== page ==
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New report cites the app economy as being an economic forceBy Ryan Noik 9 February 2012 | Categories: news
While smartphones’ and tablets’ popularity has enjoyed a meteoric rise in recent years, they have also spurred an equally impressive, if not exponential growth of apps.
A recent report has asserted that apps for tablets and smartphones have also been responsible for something else very positive as well, namely generating a significant amount of jobs and creating what is being termed the App Economy.
According to the report by TechNet, a network of chief executive officers and seniors executives that promote technology led innovation, the rapid rise of smartphones, tablets, and social media, and the applications—“apps”—that run on them, is “perhaps the biggest economic and technological phenomenon today”.
There’s an app for that
The technology network pointed out that almost a million apps have been created for the iPhone, iPad and Android alone, and even more significantly, on an economic level, each app represented jobs - for programmers, for user interface designers, for marketers, for managers and for support staff.
The report elaborated that the key platforms in the App Economy today include Android, anchored by Google; Apple iOS, anchored by Apple; Blackberry, anchored by RIM; Facebook, anchored by Facebook; and Windows Phone and Windows Mobile, anchored by Microsoft.
TechNet pointed out that every major consumer-facing company, and many business-facing companies, have discovered that they need an app to be the public face of the business. The report further likened the App Economy to the construction sector of the 21st century, responsible for building a new front door to everyone’s ‘house’ (business) and in some cases constructing a whole new house – or means of being visible to the world - altogether.
Counting the benefit
TechNet continued that the App Economy lent itself to several types of metrics, explaining that it was relatively easy to count the number of apps in a particular app store, how many different developers, and even how many times apps have been downloaded.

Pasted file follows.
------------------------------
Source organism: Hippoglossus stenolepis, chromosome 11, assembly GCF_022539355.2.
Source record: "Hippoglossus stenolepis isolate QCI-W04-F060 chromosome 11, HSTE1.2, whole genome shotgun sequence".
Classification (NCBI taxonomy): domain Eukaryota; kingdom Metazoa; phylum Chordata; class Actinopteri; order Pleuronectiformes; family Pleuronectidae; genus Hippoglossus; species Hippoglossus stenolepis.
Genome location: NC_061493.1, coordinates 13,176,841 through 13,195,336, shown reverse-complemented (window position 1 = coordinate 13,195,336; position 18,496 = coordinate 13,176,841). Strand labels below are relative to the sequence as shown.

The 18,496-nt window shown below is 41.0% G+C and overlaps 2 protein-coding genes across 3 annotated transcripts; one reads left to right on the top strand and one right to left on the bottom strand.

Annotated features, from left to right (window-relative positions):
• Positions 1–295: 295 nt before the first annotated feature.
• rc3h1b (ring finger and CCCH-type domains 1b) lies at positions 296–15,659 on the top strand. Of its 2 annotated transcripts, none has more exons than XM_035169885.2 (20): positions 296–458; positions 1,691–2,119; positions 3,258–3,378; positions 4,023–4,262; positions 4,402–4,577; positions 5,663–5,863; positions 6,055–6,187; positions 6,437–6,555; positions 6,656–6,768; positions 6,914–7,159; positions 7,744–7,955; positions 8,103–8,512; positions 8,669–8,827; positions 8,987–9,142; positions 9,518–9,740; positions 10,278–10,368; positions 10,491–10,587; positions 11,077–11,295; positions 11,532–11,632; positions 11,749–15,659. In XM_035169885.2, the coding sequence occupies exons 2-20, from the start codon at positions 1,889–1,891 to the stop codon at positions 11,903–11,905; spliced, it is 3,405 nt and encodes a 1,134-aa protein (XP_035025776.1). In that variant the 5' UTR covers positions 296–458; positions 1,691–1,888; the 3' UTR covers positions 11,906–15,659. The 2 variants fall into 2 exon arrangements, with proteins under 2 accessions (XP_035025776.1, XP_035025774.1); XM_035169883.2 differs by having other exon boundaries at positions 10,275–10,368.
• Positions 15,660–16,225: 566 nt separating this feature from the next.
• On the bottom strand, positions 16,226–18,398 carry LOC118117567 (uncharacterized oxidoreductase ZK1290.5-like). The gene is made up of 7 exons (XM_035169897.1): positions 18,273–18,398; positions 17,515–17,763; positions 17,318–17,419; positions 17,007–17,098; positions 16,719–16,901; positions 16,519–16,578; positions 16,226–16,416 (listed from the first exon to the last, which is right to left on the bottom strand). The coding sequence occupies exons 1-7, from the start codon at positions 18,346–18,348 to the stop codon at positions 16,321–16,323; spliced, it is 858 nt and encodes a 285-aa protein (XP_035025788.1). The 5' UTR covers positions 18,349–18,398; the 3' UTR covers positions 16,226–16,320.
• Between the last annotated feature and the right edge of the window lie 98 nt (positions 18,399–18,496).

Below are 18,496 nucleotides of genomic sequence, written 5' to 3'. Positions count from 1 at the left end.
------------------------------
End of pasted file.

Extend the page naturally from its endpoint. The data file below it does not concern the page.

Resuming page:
“For example, the Apple App store had 529 550 active apps as of December 12, 2011, according to 148apps.biz, uploaded by 124 475 active publishers,” it stated.
Another telling indication was revenue generated by apps themselves, with a current estimation being in the region of $20 billion last year alone. This though, includes app downloads, in-app revenues, sales of virtual goods, and sales of physical goods and services.
However, counting the exact number of jobs generated was more difficult, owing to the fact that a single app could be created by one self-employed person or by a team at a large company.
Part of this though included indepth analysis of want adds over a period of time, which references key words that were significant to app development positions.
TechNet extrapolated that 155 000 tech jobs in the App Economy had been created as of December 2011. “This number would include developer and tech support jobs at both dedicated app developers and at large companies who create apps for them or for others,” it elaborated.
Additionally, its research ultimately pointed towards a gross figure in the US of 466 000 jobs being created since the iPhone was launched in 2007. However, perhaps even more significantly, the report pointed out that jobs also had indirect ‘spillover’ effects on other industries, which rose to provide for a burgeoning app economy. TechNet concluded that every app economy job generates another 0.5 jobs in the rest of the economy.
To the point
While the specifics of how many jobs exactly and precisely which positions were experiencing greater demand due to the rise of apps may still be a bit vague, the conclusion is not: Apps – their development, adoption and growth – has become a force for economic growth in the technology industry, and could have an equally positive impact beyond it.
In recent news, 90% of the US smartphone market was found to consist of Android and iOS devices.
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